The odd thing is, I looked at the wheels, and I didn't see anything that looked like it could manually lock the wheel. The wheels look normal. And I didn't see a boundary in the parking lot. I'm thinking this is an empty warning. It makes me want to drag a cart outside this so-called boundary just to see what happens.
You don't change Presidents in the middle of a war, or so the old saying goes. In the next Presidential election, we won't have any choice, assuming the war doesn't end before that time. There are no signs suggesting this might happen.
Over the weekend, Hillary Clinton threw her hat into the ring. And I've been asking myself all weekend, is America ready for a female President? Recently, we saw Nancy Pelosi become the first female Speaker of the House of Representatives. But with a war going on, it is really hard to tell if the American public would be receptive to a female Commander in Chief. Recent polls are showing America is tired of the war, and that Iraq is the single issue with the highest importance. Therefore, if she has any hope of winning, she will need to have an outstanding plan for Iraq.
Posted by Michael at 7:33 AM
Sunday, January 14, 2007
If you're like me, you get tired of seeing ads all over your browser. Here is a website with a pretty easy way to remove ads from your browser: mvps.org
Basically, you replace the hosts file in your operating system with their hosts file (be sure to backup the original hosts file first).
Posted by Michael at 9:18 AM
Tuesday, January 09, 2007
We just finished An Inconvenient Truth. I'm already convinced we need to try to do something about global climate change, but after watching this, I'm doubly convinced.
I felt Al Gore did an outstanding job of explaining the science behind global climate change, while keeping it accessible to everyday people.
One of the scariest parts for me was when they showed how the United States is drying out, and the south central part of the United States (where I live) is going to go through a major water shortage in the next 50 years. We're already in a drought. Up until now, I've believed to be a temporary condition, but now I'm not so sure.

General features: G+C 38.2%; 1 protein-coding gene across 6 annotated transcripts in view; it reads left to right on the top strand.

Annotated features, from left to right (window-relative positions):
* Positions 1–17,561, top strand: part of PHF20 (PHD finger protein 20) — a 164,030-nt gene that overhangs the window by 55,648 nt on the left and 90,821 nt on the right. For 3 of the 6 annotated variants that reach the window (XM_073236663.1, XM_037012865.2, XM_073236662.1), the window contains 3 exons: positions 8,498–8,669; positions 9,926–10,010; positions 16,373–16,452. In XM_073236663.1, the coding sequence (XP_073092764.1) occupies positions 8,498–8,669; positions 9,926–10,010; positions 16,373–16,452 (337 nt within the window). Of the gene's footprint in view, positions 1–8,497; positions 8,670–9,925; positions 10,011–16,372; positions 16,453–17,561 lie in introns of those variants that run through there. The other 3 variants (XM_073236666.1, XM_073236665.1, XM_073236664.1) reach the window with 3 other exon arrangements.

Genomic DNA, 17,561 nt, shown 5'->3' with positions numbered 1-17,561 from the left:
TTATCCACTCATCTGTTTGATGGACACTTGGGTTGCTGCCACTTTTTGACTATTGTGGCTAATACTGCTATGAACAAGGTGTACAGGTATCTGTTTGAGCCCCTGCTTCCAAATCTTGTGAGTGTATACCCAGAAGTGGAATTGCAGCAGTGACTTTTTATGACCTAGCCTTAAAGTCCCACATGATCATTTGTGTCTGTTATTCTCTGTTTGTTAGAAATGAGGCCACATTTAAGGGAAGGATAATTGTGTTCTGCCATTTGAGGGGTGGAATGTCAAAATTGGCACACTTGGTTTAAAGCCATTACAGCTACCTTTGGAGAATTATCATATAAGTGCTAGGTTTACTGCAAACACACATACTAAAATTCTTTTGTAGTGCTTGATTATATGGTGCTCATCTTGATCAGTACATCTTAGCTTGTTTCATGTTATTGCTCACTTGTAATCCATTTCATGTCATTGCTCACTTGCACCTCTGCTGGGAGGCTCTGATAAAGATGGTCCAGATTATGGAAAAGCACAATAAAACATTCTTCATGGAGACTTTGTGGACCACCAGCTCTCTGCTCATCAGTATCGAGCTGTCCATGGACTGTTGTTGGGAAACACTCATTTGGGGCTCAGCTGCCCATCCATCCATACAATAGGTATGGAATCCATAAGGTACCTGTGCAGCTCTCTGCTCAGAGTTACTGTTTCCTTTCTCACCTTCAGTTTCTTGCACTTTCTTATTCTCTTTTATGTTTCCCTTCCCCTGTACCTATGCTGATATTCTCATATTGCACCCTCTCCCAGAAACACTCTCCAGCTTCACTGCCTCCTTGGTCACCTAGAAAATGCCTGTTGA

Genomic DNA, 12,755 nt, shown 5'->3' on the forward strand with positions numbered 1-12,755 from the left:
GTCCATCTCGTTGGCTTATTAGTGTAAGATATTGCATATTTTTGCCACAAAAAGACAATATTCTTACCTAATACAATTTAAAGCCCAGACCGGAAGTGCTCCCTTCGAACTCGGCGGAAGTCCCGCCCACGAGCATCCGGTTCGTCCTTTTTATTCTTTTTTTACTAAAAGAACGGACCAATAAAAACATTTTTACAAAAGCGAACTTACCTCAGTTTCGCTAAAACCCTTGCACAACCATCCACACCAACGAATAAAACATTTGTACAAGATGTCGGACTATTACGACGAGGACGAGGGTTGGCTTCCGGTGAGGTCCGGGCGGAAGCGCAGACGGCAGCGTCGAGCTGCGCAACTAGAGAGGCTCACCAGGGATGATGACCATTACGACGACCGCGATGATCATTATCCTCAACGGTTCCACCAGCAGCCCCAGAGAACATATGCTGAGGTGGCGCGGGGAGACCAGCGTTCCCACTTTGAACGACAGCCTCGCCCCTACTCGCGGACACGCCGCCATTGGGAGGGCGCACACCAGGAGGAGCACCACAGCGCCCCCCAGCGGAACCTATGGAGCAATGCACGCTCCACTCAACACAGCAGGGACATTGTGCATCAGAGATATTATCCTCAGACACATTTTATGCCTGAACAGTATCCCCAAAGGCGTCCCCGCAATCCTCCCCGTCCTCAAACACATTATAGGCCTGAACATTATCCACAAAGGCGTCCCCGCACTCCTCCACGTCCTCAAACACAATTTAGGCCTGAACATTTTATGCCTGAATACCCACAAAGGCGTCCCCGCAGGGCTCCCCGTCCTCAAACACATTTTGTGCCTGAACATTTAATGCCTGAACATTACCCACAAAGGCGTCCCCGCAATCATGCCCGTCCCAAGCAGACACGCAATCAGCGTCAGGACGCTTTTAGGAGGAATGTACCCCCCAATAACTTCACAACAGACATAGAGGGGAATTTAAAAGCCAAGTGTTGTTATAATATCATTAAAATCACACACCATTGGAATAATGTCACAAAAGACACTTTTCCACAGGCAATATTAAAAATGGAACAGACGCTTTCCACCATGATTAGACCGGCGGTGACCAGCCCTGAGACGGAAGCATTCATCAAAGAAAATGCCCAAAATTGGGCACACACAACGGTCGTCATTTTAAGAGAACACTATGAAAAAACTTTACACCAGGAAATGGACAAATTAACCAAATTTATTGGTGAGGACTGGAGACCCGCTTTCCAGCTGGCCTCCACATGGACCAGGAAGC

Oh well, maybe the ice caps will melt and we'll get an inland sea again...I'd love to have a house on the beach.
Posted by Michael at 12:20 AM
Friday, January 05, 2007
There's no doubt that computers are easier to use today than they've ever been, but there is still room for improvement.
My Yahoo Messenger window recently started taking up the full screen when I got a message...and then some. So each time I would get a message, I'd have to resize the window to make the close button visible. After some google searching, I found that I needed to set my desktop resolution to smaller numbers and then back to the current resolution to fix the problem. That's intuitive!
Another unintuitive procedure happened to me a few months back when I upgraded iTunes, and it wouldn't play any of the music I had purchased prior to the upgrade. I actually had to create a dummy user account, open iTunes with it, sync my iPod to that account, and then finally log back into my original account and re-sync the iPod with it.
Monday, January 01, 2007
I know it's been a while. Happy New Year. On to important things...
I read the other day that New York City is banning trans fat in restaurants. This morning, Universal Studios Hollywood announced a similar measure. As someone who takes cholesterol medication to improve my cholesterol ratios, I think this is a good first step.
American diets are terrible. We eat all the wrong things. I think it is primarily because junk food and stuff that we shouldn't be eating are available everywhere. I hate to say this, but I think the only way Americans will be skinny again is if we start legislating healthier diets.
High fructose corn syrup is another culprit people should avoid. Since HFCS was introduced, diabetes levels in the United States have been on the rise. You can thank the American Farm lobbyists for that.
I don't want to go overboard, though, and get rid of all bad food. People still need ice cream every now and then.